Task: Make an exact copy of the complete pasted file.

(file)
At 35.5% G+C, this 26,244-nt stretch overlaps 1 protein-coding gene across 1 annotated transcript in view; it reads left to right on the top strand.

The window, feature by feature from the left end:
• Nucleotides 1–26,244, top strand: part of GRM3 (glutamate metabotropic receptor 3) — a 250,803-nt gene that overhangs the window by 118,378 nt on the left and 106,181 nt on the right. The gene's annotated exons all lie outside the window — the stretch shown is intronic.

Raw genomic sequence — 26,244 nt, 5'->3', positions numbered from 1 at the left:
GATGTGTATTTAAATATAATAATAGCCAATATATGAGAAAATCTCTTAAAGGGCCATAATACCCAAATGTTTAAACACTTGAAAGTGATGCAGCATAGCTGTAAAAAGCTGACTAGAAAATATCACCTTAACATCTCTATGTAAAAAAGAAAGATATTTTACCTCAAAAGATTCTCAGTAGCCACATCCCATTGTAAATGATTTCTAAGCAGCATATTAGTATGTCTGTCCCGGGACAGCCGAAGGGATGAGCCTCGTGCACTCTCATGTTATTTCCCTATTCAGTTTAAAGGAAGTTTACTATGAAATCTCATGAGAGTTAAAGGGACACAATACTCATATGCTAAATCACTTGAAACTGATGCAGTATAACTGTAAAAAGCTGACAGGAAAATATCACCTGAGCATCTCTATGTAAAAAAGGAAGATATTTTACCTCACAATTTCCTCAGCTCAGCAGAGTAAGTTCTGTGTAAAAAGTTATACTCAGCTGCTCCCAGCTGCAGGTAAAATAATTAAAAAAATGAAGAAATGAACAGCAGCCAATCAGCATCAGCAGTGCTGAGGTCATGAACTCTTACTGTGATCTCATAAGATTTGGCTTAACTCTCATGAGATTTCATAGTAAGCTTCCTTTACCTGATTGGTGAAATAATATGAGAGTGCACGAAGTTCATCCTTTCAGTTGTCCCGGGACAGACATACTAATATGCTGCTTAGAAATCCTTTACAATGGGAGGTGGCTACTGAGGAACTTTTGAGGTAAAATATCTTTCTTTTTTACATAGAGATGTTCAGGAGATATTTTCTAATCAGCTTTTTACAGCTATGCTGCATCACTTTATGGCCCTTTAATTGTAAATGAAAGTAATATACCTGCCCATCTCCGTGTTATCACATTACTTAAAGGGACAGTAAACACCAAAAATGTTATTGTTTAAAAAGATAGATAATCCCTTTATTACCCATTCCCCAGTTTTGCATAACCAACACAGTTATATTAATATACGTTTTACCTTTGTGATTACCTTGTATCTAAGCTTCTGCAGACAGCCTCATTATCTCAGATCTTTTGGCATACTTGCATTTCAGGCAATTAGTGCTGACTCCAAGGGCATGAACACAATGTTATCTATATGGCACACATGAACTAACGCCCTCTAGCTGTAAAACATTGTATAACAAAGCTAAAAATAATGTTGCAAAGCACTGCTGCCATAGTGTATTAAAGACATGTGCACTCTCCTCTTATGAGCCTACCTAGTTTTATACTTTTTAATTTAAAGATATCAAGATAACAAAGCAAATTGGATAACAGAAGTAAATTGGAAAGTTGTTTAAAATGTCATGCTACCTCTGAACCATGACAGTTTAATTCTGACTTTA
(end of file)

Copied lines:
At 35.5% G+C, this 26,244-nt stretch overlaps 1 protein-coding gene across 1 annotated transcript in view; it reads left to right on the top strand.

The window, feature by feature from the left end:
• Nucleotides 1–26,244, top strand: part of GRM3 (glutamate metabotropic receptor 3) — a 250,803-nt gene that overhangs the window by 118,378 nt on the left and 106,181 nt on the right. The gene's annotated exons all lie outside the window — the stretch shown is intronic.

Raw genomic sequence — 26,244 nt, 5'->3', positions numbered from 1 at the left:
GATGTGTATTTAAATATAATAATAGCCAATATATGAGAAAATCTCTTAAAGGGCCATAATACCCAAATGTTTAAACACTTGAAAGTGATGCAGCATAGCTGTAAAAAGCTGACTAGAAAATATCACCTTAACATCTCTATGTAAAAAAGAAAGATATTTTACCTCAAAAGATTCTCAGTAGCCACATCCCATTGTAAATGATTTCTAAGCAGCATATTAGTATGTCTGTCCCGGGACAGCCGAAGGGATGAGCCTCGTGCACTCTCATGTTATTTCCCTATTCAGTTTAAAGGAAGTTTACTATGAAATCTCATGAGAGTTAAAGGGACACAATACTCATATGCTAAATCACTTGAAACTGATGCAGTATAACTGTAAAAAGCTGACAGGAAAATATCACCTGAGCATCTCTATGTAAAAAAGGAAGATATTTTACCTCACAATTTCCTCAGCTCAGCAGAGTAAGTTCTGTGTAAAAAGTTATACTCAGCTGCTCCCAGCTGCAGGTAAAATAATTAAAAAAATGAAGAAATGAACAGCAGCCAATCAGCATCAGCAGTGCTGAGGTCATGAACTCTTACTGTGATCTCATAAGATTTGGCTTAACTCTCATGAGATTTCATAGTAAGCTTCCTTTACCTGATTGGTGAAATAATATGAGAGTGCACGAAGTTCATCCTTTCAGTTGTCCCGGGACAGACATACTAATATGCTGCTTAGAAATCCTTTACAATGGGAGGTGGCTACTGAGGAACTTTTGAGGTAAAATATCTTTCTTTTTTACATAGAGATGTTCAGGAGATATTTTCTAATCAGCTTTTTACAGCTATGCTGCATCACTTTATGGCCCTTTAATTGTAAATGAAAGTAATATACCTGCCCATCTCCGTGTTATCACATTACTTAAAGGGACAGTAAACACCAAAAATGTTATTGTTTAAAAAGATAGATAATCCCTTTATTACCCATTCCCCAGTTTTGCATAACCAACACAGTTATATTAATATACGTTTTACCTTTGTGATTACCTTGTATCTAAGCTTCTGCAGACAGCCTCATTATCTCAGATCTTTTGGCATACTTGCATTTCAGGCAATTAGTGCTGACTCCAAGGGCATGAACACAATGTTATCTATATGGCACACATGAACTAACGCCCTCTAGCTGTAAAACATTGTATAACAAAGCTAAAAATAATGTTGCAAAGCACTGCTGCCATAGTGTATTAAAGACATGTGCACTCTCCTCTTATGAGCCTACCTAGTTTTATACTTTTTAATTTAAAGATATCAAGATAACAAAGCAAATTGGATAACAGAAGTAAATTGGAAAGTTGTTTAAAATGTCATGCTACCTCTGAACCATGACAGTTTAATTCTGACTTTA